Isn’t it ironic?

I find it very ironic that there are so many people talking about how there is a huge need for accessible mental health services and a need to provide nurture and care for the folks at risk of marginalization due to mental illness and personality disorders, when many of these same people forward memes with quotes suggesting that removing people from one’s life who bring pain and discomfort is what needs to be done on a personal level.

Another irony is how many people I know or suspect who are dealing with a mental illness or personality disorders, diagnosed or not, who all but demand that others around them accommodate and accept them, as they are, yet turn around and treat others with criticism, rejection, and judgment.

I find it ironic that in a country where we hold such contempt for politicians and the modern mockery of the legislative process, our cry is to the politicians to enact more legislation as the solution to senseless tragedy.

Certainly we need better access to healthcare in all it’s forms, especially mental health. Yes, we need to figure out better ways of preventing gun violence.

However, I fully believe that ignorance and faulty understandings about both mental illness and guns have played much bigger roles than we understand or realize in the stigma and marginalization surrounding mental health issues, as well as the sensationalization of gun violence.

Education is a critical component. I think that there are many, many early warning signs that someone could be at risk of developing a personality disorder or is manifesting symptoms of a mental illness which makes them a risk to themselves and others. I suspect, much of the time, these signs and symptoms may be unrecognized, ignored, or rationalized away by teachers, parents and others because most people don’t have an accurate understanding and perception of what’s going on.

I think that, in American society, we (and I include myself in this) have a tendency to blame and criticize others and hold them accountable to a standard of behavior and attitudes we assume should be universal which are anything other than standard or common.

There is a young man I know who is very intelligent and has developed a strong faith and belief in the God of love, forgiveness, and redemption – he has experienced personal transformation and had his life turn 180 degrees as a result of personal changes that came about in conjunction with his surrendering to faith. He attributes the unconditional love, belonging, and acceptance he experienced from a surrogate father figure as the turning point and key to letting go of who he used to be and becoming the person he is today.

Prior to his reconversion experience this young man exhibited sociopathic tendencies, had abused drugs, and was a master manipulator. These were survival and coping mechanisms he developed while growing up in a chaotic and unstable environment filled with anger and permeated with anxiety and despair. Sadly, not an uncommon experience.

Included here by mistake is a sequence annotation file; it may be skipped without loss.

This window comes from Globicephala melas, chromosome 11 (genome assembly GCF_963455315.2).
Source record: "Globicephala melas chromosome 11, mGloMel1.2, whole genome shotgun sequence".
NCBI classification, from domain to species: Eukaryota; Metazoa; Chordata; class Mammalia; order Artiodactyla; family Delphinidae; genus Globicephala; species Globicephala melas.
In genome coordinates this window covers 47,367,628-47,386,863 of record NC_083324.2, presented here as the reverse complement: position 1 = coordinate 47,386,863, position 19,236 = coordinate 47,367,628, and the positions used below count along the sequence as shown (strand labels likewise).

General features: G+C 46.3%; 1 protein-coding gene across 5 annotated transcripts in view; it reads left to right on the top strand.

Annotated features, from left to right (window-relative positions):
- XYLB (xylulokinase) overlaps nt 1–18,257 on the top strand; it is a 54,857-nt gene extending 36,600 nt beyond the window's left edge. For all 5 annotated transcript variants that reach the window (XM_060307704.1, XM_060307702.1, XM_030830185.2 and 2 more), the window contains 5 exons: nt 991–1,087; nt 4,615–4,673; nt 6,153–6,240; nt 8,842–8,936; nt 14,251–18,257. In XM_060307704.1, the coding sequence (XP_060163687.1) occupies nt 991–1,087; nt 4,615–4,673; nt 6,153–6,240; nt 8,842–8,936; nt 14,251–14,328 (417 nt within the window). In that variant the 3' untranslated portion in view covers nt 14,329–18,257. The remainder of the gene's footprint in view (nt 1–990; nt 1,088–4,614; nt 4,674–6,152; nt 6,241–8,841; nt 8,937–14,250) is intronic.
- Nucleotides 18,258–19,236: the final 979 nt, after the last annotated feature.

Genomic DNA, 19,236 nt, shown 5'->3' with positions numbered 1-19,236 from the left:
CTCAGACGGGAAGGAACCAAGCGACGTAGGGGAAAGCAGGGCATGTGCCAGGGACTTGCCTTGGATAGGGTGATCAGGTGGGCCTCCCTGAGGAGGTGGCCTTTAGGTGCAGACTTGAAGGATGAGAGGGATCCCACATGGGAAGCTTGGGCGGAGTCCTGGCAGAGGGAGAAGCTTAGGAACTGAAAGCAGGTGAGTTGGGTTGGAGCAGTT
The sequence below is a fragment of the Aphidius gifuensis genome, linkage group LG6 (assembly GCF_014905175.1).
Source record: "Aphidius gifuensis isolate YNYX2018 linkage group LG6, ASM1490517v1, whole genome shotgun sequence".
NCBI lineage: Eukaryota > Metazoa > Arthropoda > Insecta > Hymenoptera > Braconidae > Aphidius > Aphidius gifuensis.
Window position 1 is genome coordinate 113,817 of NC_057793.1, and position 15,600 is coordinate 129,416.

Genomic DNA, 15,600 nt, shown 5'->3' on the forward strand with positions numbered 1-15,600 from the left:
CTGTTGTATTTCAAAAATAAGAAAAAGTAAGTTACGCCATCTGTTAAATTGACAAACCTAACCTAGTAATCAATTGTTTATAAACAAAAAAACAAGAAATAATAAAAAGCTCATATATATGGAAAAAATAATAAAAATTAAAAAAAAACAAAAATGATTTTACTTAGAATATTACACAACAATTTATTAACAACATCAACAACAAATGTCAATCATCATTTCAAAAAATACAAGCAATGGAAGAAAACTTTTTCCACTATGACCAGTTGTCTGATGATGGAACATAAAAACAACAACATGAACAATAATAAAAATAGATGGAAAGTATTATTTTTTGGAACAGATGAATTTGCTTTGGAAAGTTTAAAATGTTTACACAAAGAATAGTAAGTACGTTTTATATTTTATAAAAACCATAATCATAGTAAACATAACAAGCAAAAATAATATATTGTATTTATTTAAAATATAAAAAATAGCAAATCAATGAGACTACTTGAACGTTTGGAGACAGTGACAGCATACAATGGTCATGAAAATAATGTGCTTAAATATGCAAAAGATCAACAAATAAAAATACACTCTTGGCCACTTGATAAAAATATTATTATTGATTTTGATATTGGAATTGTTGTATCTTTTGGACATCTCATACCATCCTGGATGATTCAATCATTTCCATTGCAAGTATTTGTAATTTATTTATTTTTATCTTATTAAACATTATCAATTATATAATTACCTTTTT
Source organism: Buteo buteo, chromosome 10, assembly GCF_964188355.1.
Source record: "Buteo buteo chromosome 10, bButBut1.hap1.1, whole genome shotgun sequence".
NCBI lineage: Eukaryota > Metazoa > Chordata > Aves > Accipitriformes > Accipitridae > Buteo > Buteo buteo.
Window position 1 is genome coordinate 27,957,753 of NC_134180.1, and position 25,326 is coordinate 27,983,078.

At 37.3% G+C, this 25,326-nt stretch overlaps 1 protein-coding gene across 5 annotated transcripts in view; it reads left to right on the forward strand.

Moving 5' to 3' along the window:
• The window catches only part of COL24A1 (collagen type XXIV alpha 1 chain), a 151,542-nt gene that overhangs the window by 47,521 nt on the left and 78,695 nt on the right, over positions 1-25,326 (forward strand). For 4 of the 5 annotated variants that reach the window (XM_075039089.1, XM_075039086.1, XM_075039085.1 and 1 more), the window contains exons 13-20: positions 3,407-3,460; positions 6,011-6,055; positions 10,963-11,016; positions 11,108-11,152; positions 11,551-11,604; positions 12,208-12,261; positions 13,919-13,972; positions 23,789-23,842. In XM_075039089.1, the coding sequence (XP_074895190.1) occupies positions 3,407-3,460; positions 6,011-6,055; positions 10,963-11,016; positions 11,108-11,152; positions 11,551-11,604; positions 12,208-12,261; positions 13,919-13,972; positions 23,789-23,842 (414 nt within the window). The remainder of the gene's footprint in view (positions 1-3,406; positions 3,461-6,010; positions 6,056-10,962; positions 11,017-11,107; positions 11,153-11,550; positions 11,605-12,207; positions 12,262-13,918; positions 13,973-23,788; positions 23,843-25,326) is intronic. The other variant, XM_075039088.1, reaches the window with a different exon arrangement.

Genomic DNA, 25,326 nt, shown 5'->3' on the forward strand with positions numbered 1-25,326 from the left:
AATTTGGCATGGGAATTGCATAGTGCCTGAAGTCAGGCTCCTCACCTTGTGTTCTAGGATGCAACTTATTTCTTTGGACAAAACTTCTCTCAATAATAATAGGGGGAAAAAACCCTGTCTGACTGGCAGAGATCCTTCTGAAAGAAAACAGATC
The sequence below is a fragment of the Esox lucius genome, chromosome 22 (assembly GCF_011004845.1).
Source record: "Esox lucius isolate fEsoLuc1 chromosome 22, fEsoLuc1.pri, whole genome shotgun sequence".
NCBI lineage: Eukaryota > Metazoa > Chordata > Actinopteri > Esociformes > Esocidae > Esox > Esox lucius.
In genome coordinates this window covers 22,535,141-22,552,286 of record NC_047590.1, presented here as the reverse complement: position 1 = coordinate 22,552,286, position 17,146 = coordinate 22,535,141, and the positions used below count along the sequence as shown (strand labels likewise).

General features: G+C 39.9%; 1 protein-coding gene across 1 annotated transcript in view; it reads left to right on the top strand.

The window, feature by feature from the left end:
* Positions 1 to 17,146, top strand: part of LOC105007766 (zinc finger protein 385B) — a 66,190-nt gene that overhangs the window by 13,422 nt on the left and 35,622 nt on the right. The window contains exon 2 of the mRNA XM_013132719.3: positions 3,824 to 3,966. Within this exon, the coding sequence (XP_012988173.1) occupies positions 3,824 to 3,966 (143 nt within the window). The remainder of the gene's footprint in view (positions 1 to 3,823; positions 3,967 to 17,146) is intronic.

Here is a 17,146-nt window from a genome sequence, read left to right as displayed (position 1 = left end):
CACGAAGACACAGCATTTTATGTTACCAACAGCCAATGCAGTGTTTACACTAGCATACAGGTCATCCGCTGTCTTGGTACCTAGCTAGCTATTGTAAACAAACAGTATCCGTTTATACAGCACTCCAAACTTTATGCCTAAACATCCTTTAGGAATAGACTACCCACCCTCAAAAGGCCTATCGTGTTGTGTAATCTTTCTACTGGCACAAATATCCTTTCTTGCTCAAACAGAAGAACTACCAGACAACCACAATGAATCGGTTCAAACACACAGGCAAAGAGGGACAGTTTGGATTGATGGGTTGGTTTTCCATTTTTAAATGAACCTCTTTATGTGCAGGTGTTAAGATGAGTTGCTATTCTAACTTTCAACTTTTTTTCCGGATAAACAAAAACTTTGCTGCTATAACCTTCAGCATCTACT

The statistics for one growing up within the conditions he grew up are not pretty or good and he fell into them in expected ways. He grew up affected by mental illness, continual conflict, and occasional physical violence. The one who may have been the author of much of the destruction in his childhood, his mother, recognized the harm she had done and continued to do, despite her best efforts, and reached out at every opportunity to connect him with those better able to help him and show him what healthy love looks like.

His life is different now. He is different now. All because there were people who cared about him, who did not write him off.

On a personal level, this young man knows and acknowledges that people not giving up on him, people capable of showing him unconditional love, people able to let go of judgement from his past mistakes, and people able to differentiate him from his behavior and attitudes are what has had the most impact in his recovery and growth.

Yet, despite his personal experiences of redemption, healing, growth and change he exhibits many of the same attitudes, assumptions, and intolerance or judgement toward others which he experienced from members of our society who treated him with the prejudices and ignorance fostered by what is projected regarding people like him. This is partly due to the fact he still has more healing and growth to experience. He did not come to be the person he was in a year. He still has a lifetime of healing, growth, and learning.

I am not criticizing him. I admire him and I have hope that his future path will continue and he will become a powerful force for love and change.

I am just making the observation that even one who knows on a personal level how things like mental illness and violence impact and affect the personal, emotional, and psychological development, still treats some people exhibiting affected characteristics with negative assumptions and intolerance.

I believe if we, as a society, would care as much about educating our children in how to think as much as we care about training them on what to think, we could change the world we live in for the better. I think if we were more concerned with teaching our children how to handle trauma, disappointment, and painful feelings than we are with training them to succeed, regardless of the cost, the disparity between the haves and have nots would diminish.